FILED: September 12, 2001

IN THE COURT OF APPEALS OF THE STATE OF OREGON

In the Matter of C. B.-D.,
Alleged to be a Mentally Ill Person.

STATE OF OREGON,

Respondent,

v.

C. B.-D.,

Appellant.

C990083MC; A107347

Appeal from Circuit Court, Washington County.

Suzanne M. Upton, Judge.

Argued and submitted August 7, 2001.

Susan D. Isaacs argued the cause and filed the brief for appellant.

Richard D. Wasserman, Assistant Attorney General, argued the cause for respondent. With him on the brief were Hardy Myers, Attorney General, and Michael D. Reynolds, Solicitor General.

Before Haselton, Presiding Judge, and Linder and Wollheim, Judges.

PER CURIAM

Affirmed.

PER CURIAM

In this appeal of appellant's commitment to the custody of the Oregon Mental Health and Developmental Disability Services Division, the only issue is whether the trial court's failure to advise appellant at the hearing of her right to subpoena witnesses requires reversal. The state concedes that ORS 426.100(1)(d) requires such advice to be given at the hearing, a concession we accept. (1) The state argues, however, that the error is harmless, relying on State v. Cach, 172 Or App 745, 750 n 4, 19 P3d 992, rev den 332 Or 316 (2001) (Kistler, J., majority) and 172 Or App at 754 (Edmonds, P. J., concurring). We agree that, under Cach, a harmless error analysis applies.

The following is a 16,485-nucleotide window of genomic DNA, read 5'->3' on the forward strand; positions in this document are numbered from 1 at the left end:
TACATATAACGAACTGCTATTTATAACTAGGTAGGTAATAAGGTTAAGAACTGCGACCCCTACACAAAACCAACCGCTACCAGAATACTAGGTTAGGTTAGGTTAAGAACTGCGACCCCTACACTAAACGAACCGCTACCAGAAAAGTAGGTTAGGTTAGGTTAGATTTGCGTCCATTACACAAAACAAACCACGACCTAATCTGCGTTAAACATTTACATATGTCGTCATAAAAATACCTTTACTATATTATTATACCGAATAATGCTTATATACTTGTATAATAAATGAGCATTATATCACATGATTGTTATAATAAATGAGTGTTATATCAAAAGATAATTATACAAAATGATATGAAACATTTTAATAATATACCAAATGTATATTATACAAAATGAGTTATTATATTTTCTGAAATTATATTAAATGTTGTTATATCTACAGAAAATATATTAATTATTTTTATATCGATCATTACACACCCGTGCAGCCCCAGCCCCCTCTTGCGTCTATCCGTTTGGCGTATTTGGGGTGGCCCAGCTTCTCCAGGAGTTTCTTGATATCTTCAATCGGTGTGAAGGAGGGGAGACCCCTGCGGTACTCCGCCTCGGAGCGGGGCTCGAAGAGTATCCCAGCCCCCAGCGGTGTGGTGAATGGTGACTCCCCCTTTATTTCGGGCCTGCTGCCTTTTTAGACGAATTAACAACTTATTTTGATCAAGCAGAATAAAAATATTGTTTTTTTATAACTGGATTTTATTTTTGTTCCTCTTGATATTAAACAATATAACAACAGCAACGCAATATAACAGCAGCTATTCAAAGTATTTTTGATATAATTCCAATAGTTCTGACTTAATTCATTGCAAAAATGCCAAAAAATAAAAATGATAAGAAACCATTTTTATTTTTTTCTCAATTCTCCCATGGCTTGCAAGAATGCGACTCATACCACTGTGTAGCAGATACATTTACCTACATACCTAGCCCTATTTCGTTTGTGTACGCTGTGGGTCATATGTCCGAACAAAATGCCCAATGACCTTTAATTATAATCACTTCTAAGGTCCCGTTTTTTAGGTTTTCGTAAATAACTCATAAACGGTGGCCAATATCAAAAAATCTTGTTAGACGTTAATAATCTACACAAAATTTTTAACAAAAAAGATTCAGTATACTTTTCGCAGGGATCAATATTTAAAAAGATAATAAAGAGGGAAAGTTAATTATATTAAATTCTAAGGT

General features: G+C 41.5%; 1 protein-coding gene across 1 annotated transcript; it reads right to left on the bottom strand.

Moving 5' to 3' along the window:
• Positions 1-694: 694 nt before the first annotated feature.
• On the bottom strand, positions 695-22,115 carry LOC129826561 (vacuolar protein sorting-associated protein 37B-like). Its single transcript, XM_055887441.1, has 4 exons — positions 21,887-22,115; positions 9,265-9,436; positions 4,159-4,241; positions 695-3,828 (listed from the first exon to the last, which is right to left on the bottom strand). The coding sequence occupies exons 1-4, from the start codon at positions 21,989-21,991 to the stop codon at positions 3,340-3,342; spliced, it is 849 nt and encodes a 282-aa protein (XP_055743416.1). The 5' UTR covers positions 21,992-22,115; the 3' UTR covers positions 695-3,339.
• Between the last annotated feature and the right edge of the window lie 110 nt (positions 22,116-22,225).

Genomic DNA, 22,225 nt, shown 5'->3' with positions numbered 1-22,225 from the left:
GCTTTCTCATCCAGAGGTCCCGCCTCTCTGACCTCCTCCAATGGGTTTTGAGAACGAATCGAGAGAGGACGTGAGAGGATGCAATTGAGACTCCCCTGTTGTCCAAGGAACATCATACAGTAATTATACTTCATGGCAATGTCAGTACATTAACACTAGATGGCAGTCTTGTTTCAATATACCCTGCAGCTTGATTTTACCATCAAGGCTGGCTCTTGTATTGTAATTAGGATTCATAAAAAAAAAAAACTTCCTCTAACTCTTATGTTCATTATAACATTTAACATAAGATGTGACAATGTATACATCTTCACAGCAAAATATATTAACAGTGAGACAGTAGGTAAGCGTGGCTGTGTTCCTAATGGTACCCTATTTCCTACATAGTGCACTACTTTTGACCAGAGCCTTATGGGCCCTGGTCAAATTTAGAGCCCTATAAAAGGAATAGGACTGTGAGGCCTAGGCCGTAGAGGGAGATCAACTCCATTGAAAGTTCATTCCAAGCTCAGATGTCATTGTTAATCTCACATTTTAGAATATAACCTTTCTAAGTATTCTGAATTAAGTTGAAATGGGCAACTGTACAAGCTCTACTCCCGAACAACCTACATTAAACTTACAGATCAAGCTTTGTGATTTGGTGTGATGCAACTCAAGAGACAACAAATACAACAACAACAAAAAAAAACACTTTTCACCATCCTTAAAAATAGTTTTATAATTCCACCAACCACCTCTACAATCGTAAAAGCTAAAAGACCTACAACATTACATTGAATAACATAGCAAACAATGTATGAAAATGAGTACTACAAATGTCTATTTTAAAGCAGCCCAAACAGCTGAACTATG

Here, before the hearing, the court served appellant with a citation for the commitment hearing that stated, in relevant part, "You have a right * * * to subpoena witnesses to testify in your behalf at the hearing." That advice was identical to the advice required at the hearing under the statute. Additionally, appellant was represented at the hearing by experienced counsel, who in fact presented a witness on appellant's behalf. We agree with the state that, under those circumstances, the error was harmless.

Affirmed.


1. ORS 426.100(1) provides that, "[a]t the time the allegedly mentally ill person is brought before the court, the court shall advise the person of," among other rights, "[t]he right to subpoena witnesses."

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